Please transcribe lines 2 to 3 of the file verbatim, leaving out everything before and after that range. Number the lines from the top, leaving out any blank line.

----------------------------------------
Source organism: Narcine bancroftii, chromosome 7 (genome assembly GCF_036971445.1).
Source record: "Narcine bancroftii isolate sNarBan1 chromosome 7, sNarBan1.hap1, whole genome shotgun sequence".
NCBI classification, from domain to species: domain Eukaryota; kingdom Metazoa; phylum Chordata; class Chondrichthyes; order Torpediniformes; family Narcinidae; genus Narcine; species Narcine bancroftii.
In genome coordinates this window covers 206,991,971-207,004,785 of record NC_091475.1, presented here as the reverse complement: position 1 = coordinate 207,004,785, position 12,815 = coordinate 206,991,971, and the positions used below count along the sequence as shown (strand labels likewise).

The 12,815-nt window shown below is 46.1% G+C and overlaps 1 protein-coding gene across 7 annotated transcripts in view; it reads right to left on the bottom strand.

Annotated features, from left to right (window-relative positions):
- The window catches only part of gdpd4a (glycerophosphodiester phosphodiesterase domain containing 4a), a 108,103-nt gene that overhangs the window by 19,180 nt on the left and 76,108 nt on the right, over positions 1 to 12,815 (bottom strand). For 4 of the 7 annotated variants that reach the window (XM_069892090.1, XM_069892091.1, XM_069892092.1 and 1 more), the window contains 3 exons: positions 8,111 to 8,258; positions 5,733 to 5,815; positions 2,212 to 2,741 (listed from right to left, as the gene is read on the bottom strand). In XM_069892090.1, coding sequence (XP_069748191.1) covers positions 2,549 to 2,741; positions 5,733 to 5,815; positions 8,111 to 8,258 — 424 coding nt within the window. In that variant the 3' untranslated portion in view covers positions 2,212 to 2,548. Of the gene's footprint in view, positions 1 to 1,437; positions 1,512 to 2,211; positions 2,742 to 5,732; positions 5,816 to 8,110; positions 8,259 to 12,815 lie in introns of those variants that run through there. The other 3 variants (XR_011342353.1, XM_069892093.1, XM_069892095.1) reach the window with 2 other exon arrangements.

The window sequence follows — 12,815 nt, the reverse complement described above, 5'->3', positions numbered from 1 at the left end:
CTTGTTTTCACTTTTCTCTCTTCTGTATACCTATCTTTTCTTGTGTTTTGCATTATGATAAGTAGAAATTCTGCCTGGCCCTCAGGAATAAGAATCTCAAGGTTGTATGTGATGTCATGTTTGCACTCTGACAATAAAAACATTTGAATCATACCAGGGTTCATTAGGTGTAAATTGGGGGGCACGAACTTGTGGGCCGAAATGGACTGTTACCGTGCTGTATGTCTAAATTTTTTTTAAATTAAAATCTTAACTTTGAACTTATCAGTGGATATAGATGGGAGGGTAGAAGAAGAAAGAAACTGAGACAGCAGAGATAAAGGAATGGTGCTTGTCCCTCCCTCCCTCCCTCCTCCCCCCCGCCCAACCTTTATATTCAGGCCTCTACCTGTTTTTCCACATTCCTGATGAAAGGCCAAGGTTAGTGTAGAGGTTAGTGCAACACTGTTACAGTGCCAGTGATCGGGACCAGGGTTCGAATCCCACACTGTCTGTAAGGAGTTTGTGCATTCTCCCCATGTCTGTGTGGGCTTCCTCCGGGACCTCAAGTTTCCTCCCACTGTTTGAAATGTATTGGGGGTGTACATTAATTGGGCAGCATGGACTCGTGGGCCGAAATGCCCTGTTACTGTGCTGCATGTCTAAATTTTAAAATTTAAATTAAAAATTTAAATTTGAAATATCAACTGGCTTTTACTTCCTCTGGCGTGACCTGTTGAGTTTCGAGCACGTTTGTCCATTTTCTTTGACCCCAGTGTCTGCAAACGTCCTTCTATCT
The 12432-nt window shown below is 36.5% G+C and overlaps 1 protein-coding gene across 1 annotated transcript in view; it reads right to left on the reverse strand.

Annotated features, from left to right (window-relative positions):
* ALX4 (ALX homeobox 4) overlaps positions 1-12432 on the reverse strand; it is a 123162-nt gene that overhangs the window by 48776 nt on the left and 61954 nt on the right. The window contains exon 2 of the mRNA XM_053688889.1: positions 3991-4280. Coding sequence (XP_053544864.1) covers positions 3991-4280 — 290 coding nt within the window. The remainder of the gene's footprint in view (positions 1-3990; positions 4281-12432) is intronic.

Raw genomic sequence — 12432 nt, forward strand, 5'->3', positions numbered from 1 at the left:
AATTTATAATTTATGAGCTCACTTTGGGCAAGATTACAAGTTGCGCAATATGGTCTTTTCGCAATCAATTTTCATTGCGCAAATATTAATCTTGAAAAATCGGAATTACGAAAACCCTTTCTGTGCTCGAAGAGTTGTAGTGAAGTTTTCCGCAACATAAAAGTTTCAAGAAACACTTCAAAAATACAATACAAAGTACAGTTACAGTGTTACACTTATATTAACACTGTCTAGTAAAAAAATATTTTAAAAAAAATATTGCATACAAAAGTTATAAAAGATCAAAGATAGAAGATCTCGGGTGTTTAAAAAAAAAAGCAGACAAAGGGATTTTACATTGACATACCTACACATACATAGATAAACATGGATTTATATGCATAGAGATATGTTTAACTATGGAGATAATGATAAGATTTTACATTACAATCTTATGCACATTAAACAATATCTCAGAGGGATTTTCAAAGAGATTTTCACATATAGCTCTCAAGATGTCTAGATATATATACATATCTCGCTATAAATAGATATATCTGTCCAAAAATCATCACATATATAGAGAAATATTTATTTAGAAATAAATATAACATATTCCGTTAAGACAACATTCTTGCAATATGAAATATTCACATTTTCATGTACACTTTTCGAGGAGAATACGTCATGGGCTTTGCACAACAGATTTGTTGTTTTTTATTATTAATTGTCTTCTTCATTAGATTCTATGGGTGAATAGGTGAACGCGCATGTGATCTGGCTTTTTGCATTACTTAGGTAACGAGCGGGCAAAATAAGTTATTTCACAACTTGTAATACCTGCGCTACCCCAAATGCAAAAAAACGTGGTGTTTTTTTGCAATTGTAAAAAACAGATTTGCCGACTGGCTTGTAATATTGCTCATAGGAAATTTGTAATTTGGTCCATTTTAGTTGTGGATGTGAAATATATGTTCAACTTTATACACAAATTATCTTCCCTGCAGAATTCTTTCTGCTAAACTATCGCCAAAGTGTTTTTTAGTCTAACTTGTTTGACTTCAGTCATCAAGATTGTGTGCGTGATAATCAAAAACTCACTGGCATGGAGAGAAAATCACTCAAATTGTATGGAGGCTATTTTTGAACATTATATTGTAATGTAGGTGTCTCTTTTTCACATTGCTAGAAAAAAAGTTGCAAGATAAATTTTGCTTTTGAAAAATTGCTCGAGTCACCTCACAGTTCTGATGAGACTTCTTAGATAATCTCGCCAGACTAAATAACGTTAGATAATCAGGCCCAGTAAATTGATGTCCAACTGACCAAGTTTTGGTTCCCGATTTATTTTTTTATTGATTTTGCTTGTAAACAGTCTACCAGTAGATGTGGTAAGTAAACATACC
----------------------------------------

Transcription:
Source record: "Narcine bancroftii isolate sNarBan1 chromosome 7, sNarBan1.hap1, whole genome shotgun sequence".
NCBI classification, from domain to species: domain Eukaryota; kingdom Metazoa; phylum Chordata; class Chondrichthyes; order Torpediniformes; family Narcinidae; genus Narcine; species Narcine bancroftii.